But despite the stain of our legs bound in tightly stretched muscle and tendon we all slogged on and couldn’t be happier. The trail erases all. The repetition of motion and ever-changing terrain below your feet is hypnotizing. The trance like state you find yourself in after a mile or two is almost meditative and is only broken when a corner is rounded and a view saluting your effort is revealed. Some trails are unrelenting, offering few if any rewards until the very end, but the trail to Upper Yosemite Falls was littered with breathtaking views—which after a long stretch can nearly leave you completely breathless. We were climbing up and out of the valley we had just driven into and nearly every bend of trail awarded more amazing views and a better idea of the magnitude of this sacred place.

With considerable effort we found ourselves at the base of Upper Yosemite Falls. The top tier of Yosemite Falls, it sits above the Lower and Middle sections of the falls. Here we bathed in the spray that floated away from the crashing water at the base. Freshly melted snow from the high country provided a cool shower that attempted to rinse away some of the dirt emanating from the mostly dry trail. The falls roared at an unbelievable volume, overcoming any sound that echoed from the busy valley below.

After paying proper homage we continued our ascension. We had another 1400 ft to climb to the top of this massive falls. The next section was where the fatigue made its case heard and through perseverance a smaller selection of hikers—though still many—continued. Its disheartening to see the cuts of the trail all laid out before you with specks of hikers dotting the edges far above. So we kept our eyes on the cobble stone trail at our feet, taking refuge in the outward views of the valley. The roads and cars shrinking to scales beyond that of any model. The area below began to take on characteristics most often associated with the view from a plane that is taking off or landing. Back and forth. Up and up. Nothing flat lie ahead of us and absolutely nothing down. An unforgiving trail. And yet the pleasure of such an experience overrode all of the pains and anguish.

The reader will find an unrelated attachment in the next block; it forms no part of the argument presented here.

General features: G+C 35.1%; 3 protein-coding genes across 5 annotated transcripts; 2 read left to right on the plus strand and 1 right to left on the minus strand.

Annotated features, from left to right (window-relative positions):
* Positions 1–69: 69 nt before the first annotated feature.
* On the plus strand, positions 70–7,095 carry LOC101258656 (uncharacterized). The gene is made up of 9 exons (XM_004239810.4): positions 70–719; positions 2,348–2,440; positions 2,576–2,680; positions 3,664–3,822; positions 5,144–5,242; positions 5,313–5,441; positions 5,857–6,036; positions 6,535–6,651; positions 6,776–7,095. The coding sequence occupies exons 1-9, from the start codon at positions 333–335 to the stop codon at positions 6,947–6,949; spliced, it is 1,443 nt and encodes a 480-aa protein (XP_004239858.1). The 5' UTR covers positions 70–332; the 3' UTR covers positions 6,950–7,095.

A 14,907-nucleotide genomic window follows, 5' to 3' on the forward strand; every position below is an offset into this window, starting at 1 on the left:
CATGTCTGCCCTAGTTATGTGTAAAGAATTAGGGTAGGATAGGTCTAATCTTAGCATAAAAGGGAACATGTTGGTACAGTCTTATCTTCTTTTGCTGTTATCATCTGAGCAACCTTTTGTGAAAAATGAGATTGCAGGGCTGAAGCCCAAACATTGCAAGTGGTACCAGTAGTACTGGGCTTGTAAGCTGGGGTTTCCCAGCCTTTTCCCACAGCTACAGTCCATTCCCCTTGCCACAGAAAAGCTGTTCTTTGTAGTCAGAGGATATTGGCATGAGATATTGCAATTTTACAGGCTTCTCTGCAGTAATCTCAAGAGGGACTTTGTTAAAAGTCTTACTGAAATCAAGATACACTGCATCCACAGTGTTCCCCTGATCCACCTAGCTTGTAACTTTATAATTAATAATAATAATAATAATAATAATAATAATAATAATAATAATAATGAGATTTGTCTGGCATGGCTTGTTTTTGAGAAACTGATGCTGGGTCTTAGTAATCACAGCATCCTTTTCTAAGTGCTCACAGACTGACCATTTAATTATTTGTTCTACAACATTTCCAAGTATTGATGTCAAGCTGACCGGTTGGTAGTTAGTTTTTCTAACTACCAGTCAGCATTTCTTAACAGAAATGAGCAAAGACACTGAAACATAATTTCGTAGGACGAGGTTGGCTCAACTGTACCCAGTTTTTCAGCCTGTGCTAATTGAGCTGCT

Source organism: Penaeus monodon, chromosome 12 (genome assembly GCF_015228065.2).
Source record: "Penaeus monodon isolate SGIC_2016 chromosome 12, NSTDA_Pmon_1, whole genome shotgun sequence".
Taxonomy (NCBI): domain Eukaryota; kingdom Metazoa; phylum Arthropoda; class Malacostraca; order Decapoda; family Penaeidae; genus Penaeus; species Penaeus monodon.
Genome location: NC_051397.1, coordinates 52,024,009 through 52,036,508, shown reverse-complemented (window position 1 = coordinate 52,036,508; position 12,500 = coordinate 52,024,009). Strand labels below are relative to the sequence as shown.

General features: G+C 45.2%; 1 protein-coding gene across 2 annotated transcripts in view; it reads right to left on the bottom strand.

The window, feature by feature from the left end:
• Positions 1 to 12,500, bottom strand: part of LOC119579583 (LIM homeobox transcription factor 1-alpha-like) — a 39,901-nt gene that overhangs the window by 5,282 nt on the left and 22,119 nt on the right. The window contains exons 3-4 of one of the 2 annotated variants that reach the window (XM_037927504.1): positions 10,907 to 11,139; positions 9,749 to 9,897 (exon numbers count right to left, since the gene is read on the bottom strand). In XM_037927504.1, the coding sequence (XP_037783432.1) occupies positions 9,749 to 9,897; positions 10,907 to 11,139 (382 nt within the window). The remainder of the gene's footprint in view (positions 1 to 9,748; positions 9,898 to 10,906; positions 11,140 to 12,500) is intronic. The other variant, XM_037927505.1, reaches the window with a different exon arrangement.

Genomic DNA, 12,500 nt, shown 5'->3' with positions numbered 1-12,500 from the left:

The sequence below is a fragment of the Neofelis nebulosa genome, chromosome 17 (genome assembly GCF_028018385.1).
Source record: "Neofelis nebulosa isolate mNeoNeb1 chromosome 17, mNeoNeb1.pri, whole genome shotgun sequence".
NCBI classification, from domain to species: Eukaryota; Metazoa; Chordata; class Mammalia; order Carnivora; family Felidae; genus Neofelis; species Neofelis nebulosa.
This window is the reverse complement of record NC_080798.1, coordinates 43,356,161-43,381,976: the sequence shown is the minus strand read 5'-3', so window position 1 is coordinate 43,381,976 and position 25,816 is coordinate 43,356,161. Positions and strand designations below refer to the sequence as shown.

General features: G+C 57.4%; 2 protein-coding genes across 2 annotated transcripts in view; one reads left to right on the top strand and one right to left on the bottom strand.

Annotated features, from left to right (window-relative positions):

As we summited the final sections we were light as feathers. Bouncing our way over to the cliff’s edge. Here set high above most of the valley the spectacle that presented itself erased every single step. My mind was so engulfed by the surrounding scenery it had little capacity to respond to the blisters on my feet, my high strung calfs or my aching knees. Every sense and neurological pulse was directed outward or dismissed. Out into a view that should be available only to birds or the more courageous mountain climber types. Here—and so far only here—we began to grasp the true size and offerings of Yosemite Valley. Down below a river cut through the humble green meadows, the thinnest lines denoting roads spread from one end to the other and buildings dotted the landscape represented by tiny little squares. Directly across the way huge stands of solid granite erupted upward in powerful stances, the most imposing of which is Half Dome. And beyond them peaks of greater stature lay dormant and snow covered—a few shrouded in clouds—all of which was separated from the valley by stretches of alpine forest.

In time the cold wind cut through the daze we were enraptured by and chilled us enough to stir movement. We took a brief, but hair-raising jaunt down to the overlook along a tiny footpath not much wider than my two feet and then decided we hadn’t had enough climbing for the day and continued up the trail to Yosemite Point. We cut through a few snow covered paths and found our way again to the edge of the cliff. This time we were a little higher up and we were afforded a more all encompassing view of the valley. This is where we sat for some time. The sun had reappeared and the wind died down. So outside of the ticking of the clock reminding us that we had a two hour hike back down we were once again arrested by the the view. Together, but in solitary confinement, our thoughts ventured outward surveying the seemingly endless beauty time and nature had sculpted for us. I could have spent the whole day and night there—and we promised ourselves a some juncture this summer we would—but with no provisions and daylight fading we freed ourselves from the tranquility of this heavenly summit and began our march downward.